Researchers about to advance oral cancer diagnosis
COLLEGE STATION, Texas, USA: Scientists in the U.S. have developed a new noninvasive imaging technique that may render the detection and diagnosis of oral cancer more effective, less invasive and less time-consuming. They hope that the method will change the way medical professionals initially look for precancerous and cancerous areas in a patient's mouth.
Conventionally, structural changes in oral tissue are evaluated via laboratory analysis of biopsies, which can take up to one or two weeks. The new technique, however, was designed to produce a detailed analysis of tissue noninvasively to detect morphological and biochemical changes, which are key factors in determining whether tissue is precancerous or cancerous, according to Dr. Kristen Maitland, assistant professor at Texas A&M University's Department of Biomedical Engineering, who developed the technique.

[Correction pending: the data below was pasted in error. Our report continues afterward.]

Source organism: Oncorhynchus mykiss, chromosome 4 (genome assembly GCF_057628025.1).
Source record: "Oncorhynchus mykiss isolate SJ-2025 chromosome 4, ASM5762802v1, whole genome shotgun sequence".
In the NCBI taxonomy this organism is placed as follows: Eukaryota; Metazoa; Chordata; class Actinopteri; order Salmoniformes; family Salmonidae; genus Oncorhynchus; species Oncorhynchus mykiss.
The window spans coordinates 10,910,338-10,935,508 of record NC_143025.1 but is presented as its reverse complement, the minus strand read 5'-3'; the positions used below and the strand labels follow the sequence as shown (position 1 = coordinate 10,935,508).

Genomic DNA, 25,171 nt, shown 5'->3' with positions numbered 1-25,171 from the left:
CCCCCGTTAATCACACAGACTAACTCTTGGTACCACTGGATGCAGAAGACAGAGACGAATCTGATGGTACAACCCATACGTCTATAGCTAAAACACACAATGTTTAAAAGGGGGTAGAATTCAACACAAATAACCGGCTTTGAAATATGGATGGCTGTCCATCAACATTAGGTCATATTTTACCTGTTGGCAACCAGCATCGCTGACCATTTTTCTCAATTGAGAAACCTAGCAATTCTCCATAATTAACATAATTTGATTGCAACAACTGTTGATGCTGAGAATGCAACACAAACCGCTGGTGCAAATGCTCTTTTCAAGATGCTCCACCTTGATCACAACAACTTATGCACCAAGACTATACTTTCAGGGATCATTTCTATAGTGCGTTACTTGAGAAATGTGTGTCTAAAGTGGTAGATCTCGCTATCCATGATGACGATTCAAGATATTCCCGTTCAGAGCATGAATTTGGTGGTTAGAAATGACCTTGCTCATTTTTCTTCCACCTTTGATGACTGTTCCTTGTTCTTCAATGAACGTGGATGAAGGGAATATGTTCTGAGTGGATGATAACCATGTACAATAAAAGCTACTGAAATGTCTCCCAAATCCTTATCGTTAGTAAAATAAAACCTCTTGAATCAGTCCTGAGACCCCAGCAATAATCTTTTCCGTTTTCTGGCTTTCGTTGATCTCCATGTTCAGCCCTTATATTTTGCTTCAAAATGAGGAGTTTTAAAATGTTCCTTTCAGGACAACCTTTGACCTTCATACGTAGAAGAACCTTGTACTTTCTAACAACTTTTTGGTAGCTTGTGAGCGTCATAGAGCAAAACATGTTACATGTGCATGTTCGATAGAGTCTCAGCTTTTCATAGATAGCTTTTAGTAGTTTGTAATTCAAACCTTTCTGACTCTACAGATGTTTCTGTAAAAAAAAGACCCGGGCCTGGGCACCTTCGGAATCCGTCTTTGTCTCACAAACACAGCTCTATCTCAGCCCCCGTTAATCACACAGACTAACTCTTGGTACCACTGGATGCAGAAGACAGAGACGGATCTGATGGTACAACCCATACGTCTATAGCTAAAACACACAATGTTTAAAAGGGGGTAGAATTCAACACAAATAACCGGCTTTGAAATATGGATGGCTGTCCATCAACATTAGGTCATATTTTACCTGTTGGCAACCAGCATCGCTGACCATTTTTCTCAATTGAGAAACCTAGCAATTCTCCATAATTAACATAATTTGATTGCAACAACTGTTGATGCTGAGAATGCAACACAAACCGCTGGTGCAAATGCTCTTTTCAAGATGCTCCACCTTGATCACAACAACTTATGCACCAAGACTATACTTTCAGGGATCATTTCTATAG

The technique combines confocal microscopy and fluorescence-lifetime imaging microscopy (FLIM) to analyze morphological, biochemical and molecular changes in oral tissue. FLIM allows doctors to image large areas of oral tissue with ultraviolet light, revealing molecular changes associated with oral cancer, Maitland explained. However, the use of FLIM is limited because it may falsely react to inflamed tissue. To overcome this, Maitland paired the technology with confocal microscopy, an imaging technique that illuminates a single point and operates with high sensitivity. This technology provides detailed information about the morphological features of tissue in particular. However, its limited field of view makes it difficult to image the entire oral cavity. Therefore, FILM is used as a guide for the confocal microscopy in this approach.
According to Maitland, the results have been promising so far, but there is still more work to be done before the system proceeds to large-scale clinical trials. Overall, her research is aimed at developing a system that provides accurate diagnostic feedback almost instantaneously and enables the clinician to monitor treatment noninvasively in order to determine its effectiveness on the diseased tissue, she said.
The findings were published online on March 8 in the Journal of Biomedical Optics ahead of print.